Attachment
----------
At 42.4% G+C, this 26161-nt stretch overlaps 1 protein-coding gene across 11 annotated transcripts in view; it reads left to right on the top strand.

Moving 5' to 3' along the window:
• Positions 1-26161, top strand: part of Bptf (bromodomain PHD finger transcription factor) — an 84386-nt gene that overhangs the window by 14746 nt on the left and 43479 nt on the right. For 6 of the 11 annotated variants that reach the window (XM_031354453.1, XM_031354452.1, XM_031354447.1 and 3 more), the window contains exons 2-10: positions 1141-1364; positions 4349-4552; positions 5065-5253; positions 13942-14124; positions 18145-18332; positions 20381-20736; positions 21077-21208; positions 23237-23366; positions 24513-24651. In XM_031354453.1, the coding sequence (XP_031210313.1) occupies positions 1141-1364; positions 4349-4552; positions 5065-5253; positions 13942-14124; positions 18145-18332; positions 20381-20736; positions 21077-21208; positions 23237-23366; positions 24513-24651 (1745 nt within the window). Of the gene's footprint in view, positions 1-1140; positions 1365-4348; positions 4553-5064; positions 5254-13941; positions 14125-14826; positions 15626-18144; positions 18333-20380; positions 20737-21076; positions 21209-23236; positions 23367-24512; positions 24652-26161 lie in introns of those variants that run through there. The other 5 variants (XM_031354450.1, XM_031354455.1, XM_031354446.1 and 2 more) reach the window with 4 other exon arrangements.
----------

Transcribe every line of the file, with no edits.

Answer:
At 42.4% G+C, this 26161-nt stretch overlaps 1 protein-coding gene across 11 annotated transcripts in view; it reads left to right on the top strand.

Moving 5' to 3' along the window:
• Positions 1-26161, top strand: part of Bptf (bromodomain PHD finger transcription factor) — an 84386-nt gene that overhangs the window by 14746 nt on the left and 43479 nt on the right. For 6 of the 11 annotated variants that reach the window (XM_031354453.1, XM_031354452.1, XM_031354447.1 and 3 more), the window contains exons 2-10: positions 1141-1364; positions 4349-4552; positions 5065-5253; positions 13942-14124; positions 18145-18332; positions 20381-20736; positions 21077-21208; positions 23237-23366; positions 24513-24651. In XM_031354453.1, the coding sequence (XP_031210313.1) occupies positions 1141-1364; positions 4349-4552; positions 5065-5253; positions 13942-14124; positions 18145-18332; positions 20381-20736; positions 21077-21208; positions 23237-23366; positions 24513-24651 (1745 nt within the window). Of the gene's footprint in view, positions 1-1140; positions 1365-4348; positions 4553-5064; positions 5254-13941; positions 14125-14826; positions 15626-18144; positions 18333-20380; positions 20737-21076; positions 21209-23236; positions 23367-24512; positions 24652-26161 lie in introns of those variants that run through there. The other 5 variants (XM_031354450.1, XM_031354455.1, XM_031354446.1 and 2 more) reach the window with 4 other exon arrangements.